A major goal in the study of ecosystems is to examine the production and utilization of energy. To assist in this goal, plants and animals are organized into groups called trophies levels:
Primary producers are autotrophs that convert sun energy into chemical energy. They include plats, photosynthetic protists, cyanobacteria, and chemosynthetic bacteria.
Detritivores are consumers that obtain their energy by consuming dead plants and animals (detritus). The smaller detritivores, called decomposers include fungi and bacteria. Other detritivores include nematodes, earthworms, insects, and scavengers such as crabs, vultures, and jackels.
Ecological pyramids are used to show the relationship between trophic levels. Horizontal bars or tiers are used to represent the relative sizes of trophic levels, each represented in terms of energy (also called productivity), biomass, or numbers of organisms.
Ecological efficiency describes the proportion of energy represented at one tropic level that is transferred to the next level. The relative sizes of tier in an energy pyramid indicate the ecological efficiency of the ecosystem. On average, the efficiency is only about 10%, that is, and 10% of the productivity of one trophic level is transferred to the next level. The remaining 90% is consumed by the individual metabolic activities of each plant or animal, or is transferred to detritivores when they die.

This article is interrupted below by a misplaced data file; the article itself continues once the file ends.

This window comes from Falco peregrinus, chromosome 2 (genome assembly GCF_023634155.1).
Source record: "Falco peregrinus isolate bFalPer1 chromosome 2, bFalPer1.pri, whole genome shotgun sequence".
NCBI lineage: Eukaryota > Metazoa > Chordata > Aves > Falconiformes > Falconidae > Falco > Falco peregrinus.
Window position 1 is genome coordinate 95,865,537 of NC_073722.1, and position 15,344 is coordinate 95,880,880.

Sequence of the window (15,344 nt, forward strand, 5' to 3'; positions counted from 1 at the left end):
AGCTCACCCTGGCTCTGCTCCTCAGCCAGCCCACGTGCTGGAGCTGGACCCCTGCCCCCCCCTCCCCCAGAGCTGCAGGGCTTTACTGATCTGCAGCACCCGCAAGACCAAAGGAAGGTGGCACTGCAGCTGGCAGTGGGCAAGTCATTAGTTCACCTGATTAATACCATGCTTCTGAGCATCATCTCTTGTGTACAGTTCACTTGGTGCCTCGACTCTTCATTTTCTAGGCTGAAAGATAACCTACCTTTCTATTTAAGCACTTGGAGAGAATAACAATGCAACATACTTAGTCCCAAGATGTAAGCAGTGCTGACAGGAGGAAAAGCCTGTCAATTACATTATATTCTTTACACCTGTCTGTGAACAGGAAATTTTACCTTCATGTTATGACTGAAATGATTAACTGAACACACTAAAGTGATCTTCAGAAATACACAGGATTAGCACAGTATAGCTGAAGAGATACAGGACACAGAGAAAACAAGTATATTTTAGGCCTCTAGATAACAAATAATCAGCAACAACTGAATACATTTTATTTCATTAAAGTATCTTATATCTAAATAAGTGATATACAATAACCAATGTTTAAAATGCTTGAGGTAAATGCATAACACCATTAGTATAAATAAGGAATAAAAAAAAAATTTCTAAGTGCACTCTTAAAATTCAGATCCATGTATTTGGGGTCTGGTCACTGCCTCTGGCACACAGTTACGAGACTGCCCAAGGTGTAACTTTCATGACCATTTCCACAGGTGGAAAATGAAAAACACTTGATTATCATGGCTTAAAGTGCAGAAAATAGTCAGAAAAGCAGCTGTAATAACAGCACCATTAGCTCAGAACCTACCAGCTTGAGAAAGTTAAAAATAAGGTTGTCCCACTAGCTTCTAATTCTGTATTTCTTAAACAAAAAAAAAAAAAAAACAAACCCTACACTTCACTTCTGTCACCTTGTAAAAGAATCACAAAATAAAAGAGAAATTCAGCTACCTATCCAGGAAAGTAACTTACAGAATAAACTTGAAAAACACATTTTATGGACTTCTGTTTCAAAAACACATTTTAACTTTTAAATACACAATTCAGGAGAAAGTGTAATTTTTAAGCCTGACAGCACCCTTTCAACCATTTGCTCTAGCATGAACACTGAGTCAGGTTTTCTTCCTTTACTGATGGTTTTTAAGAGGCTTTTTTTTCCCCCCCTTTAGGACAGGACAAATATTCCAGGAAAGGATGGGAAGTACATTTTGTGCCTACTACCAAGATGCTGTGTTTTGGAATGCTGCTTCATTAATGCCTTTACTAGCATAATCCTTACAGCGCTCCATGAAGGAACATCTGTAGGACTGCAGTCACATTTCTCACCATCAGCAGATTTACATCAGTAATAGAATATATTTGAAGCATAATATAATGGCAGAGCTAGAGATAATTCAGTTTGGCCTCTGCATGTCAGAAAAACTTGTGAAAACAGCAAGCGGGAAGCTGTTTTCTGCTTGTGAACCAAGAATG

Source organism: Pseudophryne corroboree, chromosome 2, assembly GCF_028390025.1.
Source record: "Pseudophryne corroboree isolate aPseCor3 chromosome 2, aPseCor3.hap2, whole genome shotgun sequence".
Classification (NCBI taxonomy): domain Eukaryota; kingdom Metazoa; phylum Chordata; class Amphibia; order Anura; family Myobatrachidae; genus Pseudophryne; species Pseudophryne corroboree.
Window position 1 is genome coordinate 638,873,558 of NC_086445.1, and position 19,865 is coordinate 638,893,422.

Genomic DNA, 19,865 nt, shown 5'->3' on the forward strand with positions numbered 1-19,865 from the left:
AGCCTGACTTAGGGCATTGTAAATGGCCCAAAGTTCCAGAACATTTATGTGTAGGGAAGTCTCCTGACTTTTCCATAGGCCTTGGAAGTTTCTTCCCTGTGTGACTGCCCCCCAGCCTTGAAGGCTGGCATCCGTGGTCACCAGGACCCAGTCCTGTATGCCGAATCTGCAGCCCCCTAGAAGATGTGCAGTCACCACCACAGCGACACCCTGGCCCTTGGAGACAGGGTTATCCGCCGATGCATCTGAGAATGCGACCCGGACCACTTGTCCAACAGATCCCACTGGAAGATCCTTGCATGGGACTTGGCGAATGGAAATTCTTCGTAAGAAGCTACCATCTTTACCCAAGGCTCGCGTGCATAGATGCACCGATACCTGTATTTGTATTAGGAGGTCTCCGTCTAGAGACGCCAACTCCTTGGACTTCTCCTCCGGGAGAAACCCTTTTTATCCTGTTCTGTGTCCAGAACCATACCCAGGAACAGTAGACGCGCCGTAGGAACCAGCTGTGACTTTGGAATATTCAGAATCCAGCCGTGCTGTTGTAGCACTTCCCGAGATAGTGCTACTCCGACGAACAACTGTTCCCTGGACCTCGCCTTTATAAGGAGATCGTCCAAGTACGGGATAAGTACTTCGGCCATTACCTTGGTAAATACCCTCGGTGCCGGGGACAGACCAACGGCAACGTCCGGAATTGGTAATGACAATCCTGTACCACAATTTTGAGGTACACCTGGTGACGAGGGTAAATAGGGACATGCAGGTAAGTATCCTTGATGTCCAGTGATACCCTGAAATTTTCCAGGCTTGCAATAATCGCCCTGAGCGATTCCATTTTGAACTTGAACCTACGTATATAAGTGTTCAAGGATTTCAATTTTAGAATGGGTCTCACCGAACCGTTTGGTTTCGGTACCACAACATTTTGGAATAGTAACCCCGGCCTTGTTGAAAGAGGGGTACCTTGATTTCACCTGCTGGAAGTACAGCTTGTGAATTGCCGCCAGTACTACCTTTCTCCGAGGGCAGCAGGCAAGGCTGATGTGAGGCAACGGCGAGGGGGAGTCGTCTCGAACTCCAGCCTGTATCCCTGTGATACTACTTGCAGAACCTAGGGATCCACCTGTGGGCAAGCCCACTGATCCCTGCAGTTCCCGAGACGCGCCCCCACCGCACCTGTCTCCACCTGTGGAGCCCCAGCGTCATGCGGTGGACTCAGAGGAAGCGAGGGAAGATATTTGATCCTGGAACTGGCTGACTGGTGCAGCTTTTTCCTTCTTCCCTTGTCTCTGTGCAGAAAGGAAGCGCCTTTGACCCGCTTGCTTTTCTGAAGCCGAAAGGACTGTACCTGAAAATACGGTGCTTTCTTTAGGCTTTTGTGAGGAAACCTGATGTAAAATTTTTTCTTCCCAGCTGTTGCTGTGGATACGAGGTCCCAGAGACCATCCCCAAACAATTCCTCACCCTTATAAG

Because ecological efficency is so low. Nearly all domestic animals used for food or work are herbivores. Of a carnivore were raised for food or work, the energy requires to raise and sustain it would far exceed its value in food or work.
Biogeochemical cycles describe the flow of essential elements from the environment to living things and back to the environment. The following list outlines the major storage locations (reservoirs) for essential elements, the processes through which each element incorporates into terrestrial plants and animals (assimilation), and the processes through which each element returns to the environment (release).
Water Cycle (hydologic):
Reservoirs: oceans, air (as water vapor), ground water, glaciers. (Evaporation, wind, and precipitation move water from oceans to land)
Assimilation: plants absorb water from soil; animals drink water or eat other organisms (which are mostly water).
Release: plants transpire; animals and plants decompose
Carbon is required for the building of all organic compounds.
Reservoirs: atmosphere (as CO2), fossil fuels (coal, oil), peat, durable organic material (cellulose, for example).
Assimilation: plants use CO2 in photosynthesis; animals consume plants or other animals.
Release: plants and animals release CO2 through respiration and decomposition; CO2 is released when organic materials (such as wood and fossil fuels) are burned.
Nitrogen is required for the manufacture of all amino acids and nucleic acids
Reservoirs: atmosphere (N2); soil (NH4+ of ammonium, NH3 or ammonia, NO2- or nitrite, or NO3- or nitrate)